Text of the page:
A "perfect storm" of events will collide in 2013 and throw the world back to economic crisis, warns New York University economist Nouriel Roubini.
Roubini, who accurately predicted the timing and severity of the recent recession, says investors have made overly optimistic U.S. growth expectations for the second half of the year and could get burned.
The economy will grow but at a sluggish pace, and those who haven't priced that assumption into their investment models are going to pay.
Editor's Note: 3,981 People Received Millionaire Status Yesterday.
Today is Your Turn.
Don’t listen to ANYONE who says you’ll never have a genuine chance at achieving life-changing prosperity. Get Your New Millionaire Success Kit 100% FREE. Click Here.
"I think that the markets are expecting now robust recovery in the second half of the year. I think the recovery is going to disappoint on the downside," Roubini tells CNBC.
"The second half is going to be slightly better than the first half only because the first half was awful."
Furthermore, corporations will no longer be able to pass the rising costs of inputs onto recession-weary consumers, which could hurt corporate earnings, arguably the only true winner in today's lukewarm recovery.
(Getty Images photo)
Roubini says a "perfect storm" of events will collide in 2013 and throw the world back to economic crisis.
The U.S. and Europe haven't dealt with debt problems, which will come to a blow in two years, while red-hot China will cool as well, possibly making a hard landing that will send shockwaves across the globe.
"Every economy in the world trying to push their problems into the future," Roubini says.
"We are kicking the can down the road and all of this is going to come to a head in 2013."
Focusing on the U.S. economy, politicians are going about tackling widening deficits in the wrong manner by focusing too much on cutting spending.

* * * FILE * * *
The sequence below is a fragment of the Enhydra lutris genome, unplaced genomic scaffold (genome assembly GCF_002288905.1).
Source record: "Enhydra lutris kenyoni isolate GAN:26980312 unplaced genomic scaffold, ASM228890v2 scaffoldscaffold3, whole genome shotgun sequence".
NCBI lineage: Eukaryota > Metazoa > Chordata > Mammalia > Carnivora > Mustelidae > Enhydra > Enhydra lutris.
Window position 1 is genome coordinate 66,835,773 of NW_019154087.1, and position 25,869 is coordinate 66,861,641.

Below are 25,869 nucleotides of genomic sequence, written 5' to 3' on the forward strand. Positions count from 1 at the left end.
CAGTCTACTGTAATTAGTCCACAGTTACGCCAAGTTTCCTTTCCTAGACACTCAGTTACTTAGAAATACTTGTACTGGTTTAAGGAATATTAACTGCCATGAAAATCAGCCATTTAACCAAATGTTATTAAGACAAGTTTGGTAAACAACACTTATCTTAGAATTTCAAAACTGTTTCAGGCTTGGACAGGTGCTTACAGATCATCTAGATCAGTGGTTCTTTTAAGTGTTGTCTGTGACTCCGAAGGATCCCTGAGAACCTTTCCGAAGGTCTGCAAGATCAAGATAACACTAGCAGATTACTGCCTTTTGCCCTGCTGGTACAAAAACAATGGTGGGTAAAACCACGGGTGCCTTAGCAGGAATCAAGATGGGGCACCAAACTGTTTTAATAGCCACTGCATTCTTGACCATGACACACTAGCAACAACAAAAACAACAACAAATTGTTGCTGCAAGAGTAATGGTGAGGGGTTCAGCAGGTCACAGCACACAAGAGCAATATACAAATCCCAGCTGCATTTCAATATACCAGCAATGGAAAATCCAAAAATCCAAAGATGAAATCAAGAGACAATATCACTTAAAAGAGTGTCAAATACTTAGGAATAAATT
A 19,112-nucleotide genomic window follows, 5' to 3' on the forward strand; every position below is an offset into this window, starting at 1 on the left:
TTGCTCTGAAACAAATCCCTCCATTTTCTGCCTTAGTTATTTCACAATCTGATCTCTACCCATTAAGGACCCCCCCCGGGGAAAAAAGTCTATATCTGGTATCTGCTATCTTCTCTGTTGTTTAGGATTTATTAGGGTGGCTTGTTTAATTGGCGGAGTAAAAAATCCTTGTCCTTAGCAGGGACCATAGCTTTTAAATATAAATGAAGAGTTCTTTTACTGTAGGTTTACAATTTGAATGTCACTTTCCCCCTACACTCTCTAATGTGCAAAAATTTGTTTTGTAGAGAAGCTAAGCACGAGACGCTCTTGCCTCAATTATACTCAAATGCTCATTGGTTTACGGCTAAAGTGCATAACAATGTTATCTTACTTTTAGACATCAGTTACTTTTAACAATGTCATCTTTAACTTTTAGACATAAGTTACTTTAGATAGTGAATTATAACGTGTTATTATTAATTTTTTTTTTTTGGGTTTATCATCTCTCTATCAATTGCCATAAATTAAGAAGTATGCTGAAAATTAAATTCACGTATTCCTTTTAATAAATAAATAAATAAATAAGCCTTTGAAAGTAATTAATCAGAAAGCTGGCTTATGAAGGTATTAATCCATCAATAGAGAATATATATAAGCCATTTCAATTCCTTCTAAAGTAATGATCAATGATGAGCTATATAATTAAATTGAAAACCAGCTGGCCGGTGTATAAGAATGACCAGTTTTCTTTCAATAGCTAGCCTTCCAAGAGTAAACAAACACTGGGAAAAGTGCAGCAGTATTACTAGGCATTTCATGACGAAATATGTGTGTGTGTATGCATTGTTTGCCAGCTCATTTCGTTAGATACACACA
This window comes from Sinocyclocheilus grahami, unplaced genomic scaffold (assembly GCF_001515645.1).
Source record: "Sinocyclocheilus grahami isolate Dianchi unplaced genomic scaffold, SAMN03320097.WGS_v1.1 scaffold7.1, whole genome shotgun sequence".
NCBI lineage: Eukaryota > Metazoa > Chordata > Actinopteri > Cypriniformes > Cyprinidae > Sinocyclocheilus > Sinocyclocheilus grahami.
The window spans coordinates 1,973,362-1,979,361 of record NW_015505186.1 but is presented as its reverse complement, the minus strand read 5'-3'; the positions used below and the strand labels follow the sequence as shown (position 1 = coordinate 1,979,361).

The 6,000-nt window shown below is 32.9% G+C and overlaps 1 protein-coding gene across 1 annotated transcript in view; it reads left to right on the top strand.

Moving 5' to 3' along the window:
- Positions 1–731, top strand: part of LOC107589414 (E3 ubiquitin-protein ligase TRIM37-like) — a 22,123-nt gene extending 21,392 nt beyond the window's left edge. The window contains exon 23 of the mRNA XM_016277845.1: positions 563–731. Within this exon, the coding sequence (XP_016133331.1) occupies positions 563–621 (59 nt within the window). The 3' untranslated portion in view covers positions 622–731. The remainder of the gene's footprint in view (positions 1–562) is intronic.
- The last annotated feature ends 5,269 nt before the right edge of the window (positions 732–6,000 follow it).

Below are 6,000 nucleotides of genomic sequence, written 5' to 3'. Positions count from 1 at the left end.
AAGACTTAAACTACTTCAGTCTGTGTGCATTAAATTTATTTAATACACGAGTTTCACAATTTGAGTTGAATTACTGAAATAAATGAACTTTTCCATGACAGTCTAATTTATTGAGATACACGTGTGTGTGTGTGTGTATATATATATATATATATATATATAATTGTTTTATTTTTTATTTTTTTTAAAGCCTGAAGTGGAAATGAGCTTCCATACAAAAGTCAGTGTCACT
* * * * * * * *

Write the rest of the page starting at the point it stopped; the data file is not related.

"I'm in favor of fiscal austerity but you have to not front load it. You have to commit to a medium-term plan. You have to cut spending and raise taxes," Roubini says.
Spending cuts at the state and federal levels are going to drag on the economy as will the absence of stimulus measures and expansive monetary policies.
"The optimists say we are going to have 3.4 percent to 4 percent growth in the second half of the year. We have not had this growth rate even in the recovery so I can see growth being slightly above 2 percent, or at an average of 2.4 percent, but that means that growth is still below potential," Roubini says.
"Unemployment remains high, housing is double dipping and you have the fiscal drag at the state and local governments and at the federal level, the stimulus is going away and QE2 is going away."
He was referring to QE2, the abbreviation for quantitative easing, a $600 billion Federal Reserve bond buyback program designed to fuel economic growth by injecting money into banks that met with skepticism from many market watchers.
Some, however, say market optimism is justified.
Rising energy and fuel prices, which cut into economic activity during the first half of the year, have stabilized.
Plus the fallout from the Japanese earthquake in the U.S. economy is starting to settle, says Mark Zandi, chief economist at Moody's Analytics, according to Yahoo’s Ticker.
"We've seen the bulk of the slowdown…. I think we're going to reaccelerate," Zandi.
"The consensus is overly pessimistic."
Still, job growth will remain lukewarm, Zandi says, predicting payrolls gaining only about 100,000 workers in the next month or two.
They rose by 54,000 in May, when unemployment rose to 9.1 percent from April's 9.0 percent.
© 2017 Newsmax Finance. All rights reserved.